Contingent fees, like any other fees, are subject to the reasonableness standard of paragraph (a) of this Rule. In determining whether a particular contingent fee is reasonable, or whether it is reasonable to charge any form of contingent fee, a lawyer must consider the factors that are relevant under the circumstances. Applicable law may impose limitations on contingent fees, such as a ceiling on the percentage allowable, or may require a lawyer to offer clients an alternative basis for the fee. Applicable law also may apply to situations other than a contingent fee, for example, government regulations regarding fees in certain tax matters.
Terms of Payment
 A lawyer may require advance payment of a fee, but is obliged to return any unearned portion. See Rule 1.16(d). A lawyer may accept property in payment for services, such as an ownership interest in an enterprise, providing this does not involve acquisition of a proprietary interest in the cause of action or subject matter of the litigation contrary to Rule 1.8(i). However, a fee paid in property instead of money may be subject to the requirements of Rule 1.8(a) because such fees often have the essential qualities of a business transaction with the client.
 An agreement may not be made whose terms might induce the lawyer improperly to curtail services for the client or perform them in a way contrary to the client’s interest. For example, a lawyer should not enter into an agreement whereby services are to be provided only up to a stated amount when it is foreseeable that more extensive services probably will be required, unless the situation is adequately explained to the client. Otherwise, the client might have to bargain for further assistance in the midst of a proceeding or transaction. However, it is proper to deﬁne the extent of services in light of the client’s ability to pay. A lawyer should not exploit a fee arrangement based primarily on hourly charges by using wasteful procedures.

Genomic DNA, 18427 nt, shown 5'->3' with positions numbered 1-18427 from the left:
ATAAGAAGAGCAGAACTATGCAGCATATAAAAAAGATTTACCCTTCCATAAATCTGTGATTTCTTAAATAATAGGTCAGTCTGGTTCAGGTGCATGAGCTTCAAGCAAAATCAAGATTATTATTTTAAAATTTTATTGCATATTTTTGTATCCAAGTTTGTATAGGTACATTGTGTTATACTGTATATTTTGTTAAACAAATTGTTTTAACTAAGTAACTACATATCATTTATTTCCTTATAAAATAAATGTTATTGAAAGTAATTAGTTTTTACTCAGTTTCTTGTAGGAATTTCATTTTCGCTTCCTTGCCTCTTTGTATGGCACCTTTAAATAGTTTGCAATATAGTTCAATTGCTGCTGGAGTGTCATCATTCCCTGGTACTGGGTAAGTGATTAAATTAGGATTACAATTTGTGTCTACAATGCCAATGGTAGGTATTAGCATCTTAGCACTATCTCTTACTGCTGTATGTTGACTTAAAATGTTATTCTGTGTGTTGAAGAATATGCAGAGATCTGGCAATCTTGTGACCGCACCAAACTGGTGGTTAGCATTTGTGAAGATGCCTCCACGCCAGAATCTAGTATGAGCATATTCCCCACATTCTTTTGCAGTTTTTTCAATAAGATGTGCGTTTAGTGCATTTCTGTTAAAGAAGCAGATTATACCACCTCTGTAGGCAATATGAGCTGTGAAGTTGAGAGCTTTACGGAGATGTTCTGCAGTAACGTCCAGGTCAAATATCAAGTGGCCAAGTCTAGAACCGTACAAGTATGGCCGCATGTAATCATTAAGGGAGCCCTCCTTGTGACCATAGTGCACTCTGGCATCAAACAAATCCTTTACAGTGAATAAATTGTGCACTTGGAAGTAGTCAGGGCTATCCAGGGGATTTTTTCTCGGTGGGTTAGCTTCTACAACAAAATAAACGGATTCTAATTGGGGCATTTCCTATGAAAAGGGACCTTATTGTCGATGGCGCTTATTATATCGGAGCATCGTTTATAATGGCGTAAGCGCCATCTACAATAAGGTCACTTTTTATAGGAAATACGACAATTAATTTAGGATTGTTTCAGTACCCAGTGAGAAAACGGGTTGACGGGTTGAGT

[No Colorado comment.]
Division of Fee
 A division of fee is a single billing to a client covering the fee of two or more lawyers who are not in the same ﬁrm. A division of fee facilitates association of more than one lawyer in a matter in which neither alone could serve the client as well, and most often is used when the fee is contingent and the division is between a referring lawyer and a trial specialist. Paragraph (d) permits the lawyers to divide a fee either on the basis of the proportion of services they render or if each lawyer assumes responsibility for the representation as a whole. In addition, the client must agree to the arrangement, including the share that each lawyer is to receive, and the agreement must be conﬁrmed in writing. Contingent fee agreements must be in a writing signed by the client and must otherwise comply with paragraph (c) of this Rule. Joint responsibility for the representation entails ﬁnancial and ethical responsibility for the representation as if the lawyers were associated in a partnership. A lawyer should refer a matter only to a lawyer who the referring lawyer reasonably believes is competent to handle the matter. See Rule 1.1.